I have clearly been a good little planning nerd this year as, a mere four days after I asked Santa for the draft CIL Regulations, they have appeared under the Christmas tree.*
Given the history of CIL**, it is not surprising that (to quote the Ministry for a moment):
"The purpose of the current technical consultation is to ensure that the draft regulations deliver the intended policy changes and do not give rise to unforeseen consequences."
Disappointingly, MHCLG has not taken the opportunity to consolidate the regulations. As such, we are now facing our 7th set of amending regulations since CIL came into effect in 2010. Meaning that it is time to sharpen our pencils and break out the painkillers.*^
For the most part, the latest set of amending regulations make a reasonable stab of delivering on the Government's intentions (bar some missing text, and the occasional missing bracket*&).
Some of the amendments are clearly vast improvements, such as:
- making the penalty for failing to serve a commencement notice a financial penalty of up to £2,500, rather than the loss of their entire CIL Relief;
- removing the pooling restrictions; and
- exempting Starter Homes from CIL Liability
Others, I need to consider in more detail before I make up my mind whether I like them or not - such as the amendments to transitional provisions for s.73 Applications and Indexation (which currently suffer from a spate of missing text - rendering the provisions nonsensical).
There is one thing, however, which is likely to cause issues straight out of the gate. Whilst MHCLG has exempted starter homes from CIL, by amending the mandatory Social Housing Relief to include them, they have not included any of the other new forms of affordable homes for purchase, described in the appendix of the revised NPPF - such as discounted market sales housing, relevant equity loans, other low cost homes for sale (at a price equivalent to at least 20% below local market value) and rent to buy (which includes a period of intermediate rent).
Paragraph 64 of the Revised NPPF states that:
"Where major development involving the provision of housing is proposed, planning policies and decisions should expect at least 10% of the homes to be available for affordable home ownership, unless this would exceed the level of affordable housing required in the area, or significantly prejudice the ability to meet the identified affordable housing needs of specific groups."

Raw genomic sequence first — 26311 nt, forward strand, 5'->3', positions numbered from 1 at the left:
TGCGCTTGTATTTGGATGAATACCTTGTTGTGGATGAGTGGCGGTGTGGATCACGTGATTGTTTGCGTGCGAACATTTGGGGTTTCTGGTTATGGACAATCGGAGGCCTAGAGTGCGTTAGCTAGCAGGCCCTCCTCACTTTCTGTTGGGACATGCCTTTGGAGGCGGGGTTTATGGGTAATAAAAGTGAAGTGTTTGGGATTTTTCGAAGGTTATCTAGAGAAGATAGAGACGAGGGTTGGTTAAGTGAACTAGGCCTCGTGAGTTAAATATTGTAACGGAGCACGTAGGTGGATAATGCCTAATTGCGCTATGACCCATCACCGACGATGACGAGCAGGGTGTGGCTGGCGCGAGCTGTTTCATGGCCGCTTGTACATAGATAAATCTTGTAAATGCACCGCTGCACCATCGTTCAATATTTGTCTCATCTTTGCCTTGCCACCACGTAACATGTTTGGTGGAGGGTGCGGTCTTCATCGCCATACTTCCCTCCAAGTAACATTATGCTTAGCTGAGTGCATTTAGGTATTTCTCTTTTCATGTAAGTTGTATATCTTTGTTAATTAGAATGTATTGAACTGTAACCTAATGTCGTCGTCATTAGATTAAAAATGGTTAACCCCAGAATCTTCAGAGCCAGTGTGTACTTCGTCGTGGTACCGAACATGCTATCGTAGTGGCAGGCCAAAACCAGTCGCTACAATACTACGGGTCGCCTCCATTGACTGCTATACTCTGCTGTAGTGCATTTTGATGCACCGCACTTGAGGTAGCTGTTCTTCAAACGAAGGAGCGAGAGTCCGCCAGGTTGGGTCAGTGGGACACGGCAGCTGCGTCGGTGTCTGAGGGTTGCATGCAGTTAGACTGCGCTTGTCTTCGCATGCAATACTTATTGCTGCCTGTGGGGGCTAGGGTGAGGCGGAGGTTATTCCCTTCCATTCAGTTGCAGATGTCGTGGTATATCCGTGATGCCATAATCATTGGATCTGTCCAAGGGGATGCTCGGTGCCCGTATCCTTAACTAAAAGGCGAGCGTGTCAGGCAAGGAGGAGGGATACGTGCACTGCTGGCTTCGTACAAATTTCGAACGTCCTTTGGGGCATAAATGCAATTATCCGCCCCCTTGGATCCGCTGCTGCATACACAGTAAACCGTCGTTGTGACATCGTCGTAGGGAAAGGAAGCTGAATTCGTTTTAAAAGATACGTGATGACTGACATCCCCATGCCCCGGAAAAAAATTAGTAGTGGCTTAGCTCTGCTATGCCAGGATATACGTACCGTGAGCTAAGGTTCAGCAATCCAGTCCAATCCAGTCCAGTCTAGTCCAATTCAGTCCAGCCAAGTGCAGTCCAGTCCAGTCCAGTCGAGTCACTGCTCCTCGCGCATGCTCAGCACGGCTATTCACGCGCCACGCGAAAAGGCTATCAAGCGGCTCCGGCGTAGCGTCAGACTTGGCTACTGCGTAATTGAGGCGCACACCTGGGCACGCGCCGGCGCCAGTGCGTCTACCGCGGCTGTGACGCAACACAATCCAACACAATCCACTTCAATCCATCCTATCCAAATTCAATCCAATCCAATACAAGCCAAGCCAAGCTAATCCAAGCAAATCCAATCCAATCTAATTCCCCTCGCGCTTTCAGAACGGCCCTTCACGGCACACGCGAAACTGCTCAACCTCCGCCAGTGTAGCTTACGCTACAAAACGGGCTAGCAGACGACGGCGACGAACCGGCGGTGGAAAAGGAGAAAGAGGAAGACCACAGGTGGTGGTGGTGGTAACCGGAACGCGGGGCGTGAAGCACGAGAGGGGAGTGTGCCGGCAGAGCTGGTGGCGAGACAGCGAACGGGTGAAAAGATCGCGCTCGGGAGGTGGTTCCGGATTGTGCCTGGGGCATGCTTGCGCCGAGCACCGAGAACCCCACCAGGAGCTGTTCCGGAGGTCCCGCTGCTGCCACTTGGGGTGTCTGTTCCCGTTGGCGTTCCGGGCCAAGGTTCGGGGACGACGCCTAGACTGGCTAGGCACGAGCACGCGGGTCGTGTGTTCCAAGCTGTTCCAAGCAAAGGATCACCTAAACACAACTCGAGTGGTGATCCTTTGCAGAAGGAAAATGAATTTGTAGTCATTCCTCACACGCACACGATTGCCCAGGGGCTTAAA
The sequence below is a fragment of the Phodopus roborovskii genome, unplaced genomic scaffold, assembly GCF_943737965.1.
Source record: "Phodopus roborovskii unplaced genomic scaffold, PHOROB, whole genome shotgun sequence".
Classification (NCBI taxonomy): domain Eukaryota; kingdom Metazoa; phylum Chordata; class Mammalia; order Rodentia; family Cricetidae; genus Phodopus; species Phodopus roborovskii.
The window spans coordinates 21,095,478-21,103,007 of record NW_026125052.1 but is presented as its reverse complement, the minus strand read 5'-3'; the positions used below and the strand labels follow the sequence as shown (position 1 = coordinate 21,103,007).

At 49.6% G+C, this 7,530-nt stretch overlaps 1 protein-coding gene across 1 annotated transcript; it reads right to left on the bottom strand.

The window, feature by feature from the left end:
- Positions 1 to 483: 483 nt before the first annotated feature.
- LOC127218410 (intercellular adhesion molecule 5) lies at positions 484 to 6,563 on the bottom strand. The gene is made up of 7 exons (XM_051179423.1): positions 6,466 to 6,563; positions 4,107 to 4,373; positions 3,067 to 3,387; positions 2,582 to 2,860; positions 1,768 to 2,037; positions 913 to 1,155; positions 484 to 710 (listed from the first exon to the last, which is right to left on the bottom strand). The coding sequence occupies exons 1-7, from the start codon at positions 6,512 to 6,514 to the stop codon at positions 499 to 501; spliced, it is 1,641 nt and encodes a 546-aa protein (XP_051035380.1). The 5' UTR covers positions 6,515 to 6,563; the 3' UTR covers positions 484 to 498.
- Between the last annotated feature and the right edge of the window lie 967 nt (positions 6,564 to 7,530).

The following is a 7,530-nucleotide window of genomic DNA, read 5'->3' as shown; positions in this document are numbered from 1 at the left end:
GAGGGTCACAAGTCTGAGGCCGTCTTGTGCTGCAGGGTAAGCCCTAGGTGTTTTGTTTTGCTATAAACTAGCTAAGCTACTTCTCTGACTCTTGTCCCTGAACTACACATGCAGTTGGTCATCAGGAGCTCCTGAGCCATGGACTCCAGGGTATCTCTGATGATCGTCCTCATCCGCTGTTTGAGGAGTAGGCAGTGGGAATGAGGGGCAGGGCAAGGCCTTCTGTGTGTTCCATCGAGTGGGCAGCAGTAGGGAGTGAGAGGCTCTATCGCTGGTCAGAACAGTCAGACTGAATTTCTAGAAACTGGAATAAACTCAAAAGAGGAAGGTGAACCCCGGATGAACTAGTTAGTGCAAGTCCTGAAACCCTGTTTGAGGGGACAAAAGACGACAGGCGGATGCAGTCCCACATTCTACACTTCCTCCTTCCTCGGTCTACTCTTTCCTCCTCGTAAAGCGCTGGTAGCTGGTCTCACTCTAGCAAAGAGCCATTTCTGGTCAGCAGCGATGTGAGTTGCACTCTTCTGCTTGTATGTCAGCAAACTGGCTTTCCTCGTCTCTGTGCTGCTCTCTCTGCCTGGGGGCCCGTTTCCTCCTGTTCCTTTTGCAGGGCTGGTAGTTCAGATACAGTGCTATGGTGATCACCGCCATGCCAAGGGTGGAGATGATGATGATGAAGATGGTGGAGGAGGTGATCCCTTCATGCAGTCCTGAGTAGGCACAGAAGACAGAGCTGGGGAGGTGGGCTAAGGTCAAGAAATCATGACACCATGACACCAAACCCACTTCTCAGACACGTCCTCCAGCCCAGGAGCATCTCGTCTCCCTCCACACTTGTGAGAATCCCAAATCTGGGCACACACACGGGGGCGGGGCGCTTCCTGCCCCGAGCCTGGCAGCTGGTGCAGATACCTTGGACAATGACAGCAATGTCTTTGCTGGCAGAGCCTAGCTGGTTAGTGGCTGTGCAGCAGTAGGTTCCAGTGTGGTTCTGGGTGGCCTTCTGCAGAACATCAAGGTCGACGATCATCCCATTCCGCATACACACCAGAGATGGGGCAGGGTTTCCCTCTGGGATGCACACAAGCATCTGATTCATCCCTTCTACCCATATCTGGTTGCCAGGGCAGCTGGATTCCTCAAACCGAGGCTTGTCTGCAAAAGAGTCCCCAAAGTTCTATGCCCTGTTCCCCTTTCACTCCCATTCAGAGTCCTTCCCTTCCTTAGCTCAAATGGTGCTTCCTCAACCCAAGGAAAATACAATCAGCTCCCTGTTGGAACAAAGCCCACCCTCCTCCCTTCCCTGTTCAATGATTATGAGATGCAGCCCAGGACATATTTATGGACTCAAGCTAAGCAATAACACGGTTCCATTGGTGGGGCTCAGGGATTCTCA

Under the proposed amendments to the CIL Regulations, only Starter Homes and Shared Ownership Housing would meet the requirements of Paragraph 64 AND qualify for mandatory CIL relief.
All of the other types of affordable home ownership set out in the Annex to the revised NPPF would attract CIL at market rates, unless a local authority had chosen to adopt discretionary Social Housing Relief under the regulations. Needless to say, very few have done so.
As such, at present, I would strongly advise against including any of them in large scale development projects unless the economic benefits of doing so clearly outweigh the additional CIL Liability.
The consultation is open until 31 Jan 2019, which gives you just over six weeks in which to tell MHCLG whether you think they deserve a present from Santa or a lump of coal in their stockings this year.
Finally, as this is likely to be my last pre-Christmas blog post, I just wanted to say:
I hope you have a wonderful festive break and I will see you all in the New Year*!
* or, to be more accurate, on the MHCLG website.
** a comedy of errors set out in more detail in my last post
*^ or in my case, thank my lucky stars for Westlaw and Lexis Nexis
*& which would really help clarify some of the algebra.
*! or alternatively, if something interesting happens in the meantime, during those really weird three days between Christmas and New Year.
Summary We are seeking views on draft legislation to amend the Community Infrastructure Levy Regulations 2010 (as amended). This consultation closes at 11:45pm on 31 January 2019 Consultation description This consultation on Community Infrastructure Levy draft regulations focuses on technical implementation of the reforms outlined in the government response to supporting housing delivery through developer contributions. The reforms seek to improve the operation of the Community Infrastructure Levy by reducing complexity and increasing market responsiveness and transparency.